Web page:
Install Docker Engine
Estimated reading time: 7 minutes
Docker Desktop for Linux
Docker Desktop helps you build, share, and run containers easily on Mac and Windows as you do on Linux. Docker handles the complex setup and allows you to focus on writing the code. Thanks to the positive support we received on the subscription updates, we’ve started working on Docker Desktop for Linux which is the second-most popular feature request in our public roadmap. If you are interested in early access, sign up for our Developer Preview program.
|Platform||x86_64 / amd64||arm64 (Apple Silicon)|
|Docker Desktop for Mac (macOS)|
|Docker Desktop for Windows|
.rpm packages from the following Linux distributions
|Platform||x86_64 / amd64||arm64 / aarch64||arm (32-bit)||s390x|
Other Linux distributions
While the instructions below may work, Docker does not test or verify installation on derivatives.
- Users of Debian derivatives such as “BunsenLabs Linux”, “Kali Linux” or “LMDE” (Debian-based Mint) should follow the installation instructions for Debian, substituting the version of their distro for the corresponding Debian release. Refer to the documentation of your distro to find which Debian release corresponds with your derivative version.
- Likewise, users of Ubuntu derivatives such as “Kubuntu”, “Lubuntu” or “Xubuntu” should follow the installation instructions for Ubuntu, substituting the version of their distro for the corresponding Ubuntu release. Refer to the documentation of your distro to find which Ubuntu release corresponds with your derivative version.
- Some Linux distributions are providing a package of Docker Engine through their package repositories. These packages are built and maintained by the Linux distribution’s package maintainers and may have differences in configuration or built from modified source code. Docker is not involved in releasing these packages and bugs or issues involving these packages should be reported in your Linux distribution’s issue tracker.
Docker provides binaries for manual installation of Docker Engine. These binaries are statically linked and can be used on any Linux distribution.
Docker Engine has three types of update channels, stable, test, and nightly:
- The Stable channel gives you latest releases for general availability.
- The Test channel gives pre-releases that are ready for testing before general availability (GA).
- The Nightly channel gives you latest builds of work in progress for the next major release.
Year-month releases are made from a release branch diverged from the master
branch. The branch is created with format
<year>.<month>, for example
20.10. The year-month name indicates the earliest possible calendar
month to expect the release to be generally available. All further patch
releases are performed from that branch. For example, once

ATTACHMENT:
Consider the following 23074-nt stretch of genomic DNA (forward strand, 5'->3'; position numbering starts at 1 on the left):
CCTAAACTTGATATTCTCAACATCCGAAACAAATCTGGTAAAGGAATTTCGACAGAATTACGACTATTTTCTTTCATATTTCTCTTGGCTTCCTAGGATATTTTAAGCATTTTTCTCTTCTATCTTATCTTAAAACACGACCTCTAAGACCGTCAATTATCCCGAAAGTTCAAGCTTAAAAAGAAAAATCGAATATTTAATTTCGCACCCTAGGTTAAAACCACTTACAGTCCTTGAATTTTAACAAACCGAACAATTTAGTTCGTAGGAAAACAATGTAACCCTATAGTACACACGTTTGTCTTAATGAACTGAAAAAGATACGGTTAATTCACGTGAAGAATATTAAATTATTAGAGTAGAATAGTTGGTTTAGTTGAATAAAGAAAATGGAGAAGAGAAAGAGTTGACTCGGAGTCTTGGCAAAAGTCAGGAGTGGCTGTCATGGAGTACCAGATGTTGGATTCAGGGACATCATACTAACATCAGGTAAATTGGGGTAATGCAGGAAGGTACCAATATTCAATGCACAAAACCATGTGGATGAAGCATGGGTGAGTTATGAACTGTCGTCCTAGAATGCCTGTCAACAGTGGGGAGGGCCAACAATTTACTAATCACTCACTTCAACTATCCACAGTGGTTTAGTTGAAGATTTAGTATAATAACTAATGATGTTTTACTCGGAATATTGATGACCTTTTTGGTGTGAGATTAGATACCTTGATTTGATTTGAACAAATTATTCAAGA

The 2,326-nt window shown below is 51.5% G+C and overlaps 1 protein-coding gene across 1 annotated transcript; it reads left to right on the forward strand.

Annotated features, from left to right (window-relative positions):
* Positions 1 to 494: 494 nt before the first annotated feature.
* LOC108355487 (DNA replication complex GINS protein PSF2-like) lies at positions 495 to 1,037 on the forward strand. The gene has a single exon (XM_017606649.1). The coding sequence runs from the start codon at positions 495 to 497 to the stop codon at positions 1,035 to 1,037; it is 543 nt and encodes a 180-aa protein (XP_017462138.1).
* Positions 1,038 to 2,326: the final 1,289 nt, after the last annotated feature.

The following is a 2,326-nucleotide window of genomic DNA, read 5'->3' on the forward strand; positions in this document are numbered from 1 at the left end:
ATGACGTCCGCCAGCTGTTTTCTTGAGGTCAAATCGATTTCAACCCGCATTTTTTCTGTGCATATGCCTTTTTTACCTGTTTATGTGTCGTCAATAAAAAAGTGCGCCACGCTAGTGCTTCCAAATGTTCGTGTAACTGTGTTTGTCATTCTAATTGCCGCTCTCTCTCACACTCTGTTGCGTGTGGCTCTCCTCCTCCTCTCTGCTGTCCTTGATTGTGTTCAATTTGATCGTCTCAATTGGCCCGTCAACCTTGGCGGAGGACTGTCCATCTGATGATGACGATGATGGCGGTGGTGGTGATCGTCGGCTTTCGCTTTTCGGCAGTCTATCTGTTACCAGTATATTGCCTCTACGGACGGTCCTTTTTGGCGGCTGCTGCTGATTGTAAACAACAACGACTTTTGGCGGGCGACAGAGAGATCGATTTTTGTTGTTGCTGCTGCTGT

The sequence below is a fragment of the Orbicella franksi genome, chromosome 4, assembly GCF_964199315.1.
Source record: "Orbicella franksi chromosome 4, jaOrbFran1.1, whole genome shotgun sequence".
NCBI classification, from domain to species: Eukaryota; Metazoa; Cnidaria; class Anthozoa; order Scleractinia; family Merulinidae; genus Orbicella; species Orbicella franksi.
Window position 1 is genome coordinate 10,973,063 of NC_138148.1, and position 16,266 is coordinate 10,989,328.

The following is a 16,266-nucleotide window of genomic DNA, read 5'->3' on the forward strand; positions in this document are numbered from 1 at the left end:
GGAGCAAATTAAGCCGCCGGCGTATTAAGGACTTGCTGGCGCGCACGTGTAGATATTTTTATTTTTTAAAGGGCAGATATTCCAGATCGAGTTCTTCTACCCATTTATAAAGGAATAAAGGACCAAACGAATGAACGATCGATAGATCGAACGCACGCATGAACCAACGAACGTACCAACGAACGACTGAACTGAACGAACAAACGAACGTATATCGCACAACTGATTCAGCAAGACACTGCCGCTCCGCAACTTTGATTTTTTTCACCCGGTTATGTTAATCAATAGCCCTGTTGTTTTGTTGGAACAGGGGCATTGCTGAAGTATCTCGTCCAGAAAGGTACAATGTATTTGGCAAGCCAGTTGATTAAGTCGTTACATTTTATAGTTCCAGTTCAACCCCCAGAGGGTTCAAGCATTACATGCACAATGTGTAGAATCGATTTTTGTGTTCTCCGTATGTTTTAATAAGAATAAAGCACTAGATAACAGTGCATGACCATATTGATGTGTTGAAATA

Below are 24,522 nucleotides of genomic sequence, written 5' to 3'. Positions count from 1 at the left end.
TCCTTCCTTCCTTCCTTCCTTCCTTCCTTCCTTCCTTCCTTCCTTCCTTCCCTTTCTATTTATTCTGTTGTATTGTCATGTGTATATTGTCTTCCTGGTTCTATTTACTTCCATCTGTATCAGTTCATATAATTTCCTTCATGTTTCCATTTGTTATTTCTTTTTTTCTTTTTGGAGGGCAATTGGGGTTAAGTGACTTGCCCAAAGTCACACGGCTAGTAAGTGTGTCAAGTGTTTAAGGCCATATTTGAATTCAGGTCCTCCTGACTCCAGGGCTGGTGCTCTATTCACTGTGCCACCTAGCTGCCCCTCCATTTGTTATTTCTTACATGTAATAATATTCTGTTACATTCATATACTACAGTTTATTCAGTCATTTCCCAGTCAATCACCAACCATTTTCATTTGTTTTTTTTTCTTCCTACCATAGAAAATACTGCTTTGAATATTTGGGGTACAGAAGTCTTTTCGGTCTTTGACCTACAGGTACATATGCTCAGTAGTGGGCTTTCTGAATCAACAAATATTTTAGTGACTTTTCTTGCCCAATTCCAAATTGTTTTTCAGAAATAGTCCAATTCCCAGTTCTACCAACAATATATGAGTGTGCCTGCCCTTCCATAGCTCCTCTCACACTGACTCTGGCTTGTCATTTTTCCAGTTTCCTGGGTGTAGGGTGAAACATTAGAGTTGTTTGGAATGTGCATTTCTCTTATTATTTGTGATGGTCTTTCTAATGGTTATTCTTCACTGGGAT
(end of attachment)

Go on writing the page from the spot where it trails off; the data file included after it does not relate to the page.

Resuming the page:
released, all subsequent patch releases are built from the
In preparation for a new year-month release, a branch is created from
the master branch with format
YY.mm when the milestones desired by
Docker for the release have achieved feature-complete. Pre-releases
such as betas and release candidates are conducted from their respective release
branches. Patch releases and the corresponding pre-releases are performed
from within the corresponding release branch.
Nightly builds give you the latest builds of work in progress for the next major release. They are created once per day from the master branch with the version format:
where the time is the commit time in UTC and the final suffix is the prefix
of the commit hash, for example
These builds allow for testing from the latest code on the master branch. No qualifications or guarantees are made for the nightly builds.
Docker Engine releases of a year-month branch are supported with patches as needed for one month after the next year-month general availability release.
This means bug reports and backports to release branches are assessed until the end-of-life date.
After the year-month branch has reached end-of-life, the branch may be deleted from the repository.
Backports to the Docker products are prioritized by the Docker company. A Docker employee or repository maintainer will endeavour to ensure sensible bugfixes make it into active releases.
If there are important fixes that ought to be considered for backport to active release branches, be sure to highlight this in the PR description or by adding a comment to the PR.
Patch releases are always backward compatible with its year-month version.
Docker is licensed under the Apache License, Version 2.0. See LICENSE for the full license text.
Reporting security issues
The Docker maintainers take security seriously. If you discover a security issue, please bring it to their attention right away!
Please DO NOT file a public issue; instead send your report privately to firstname.lastname@example.org.
Security reports are greatly appreciated, and Docker will publicly thank you for it.
After setting up Docker, you can learn the basics with Getting started with Docker.docker, installation, install, Docker Engine, Docker Engine, docker editions, stable, edge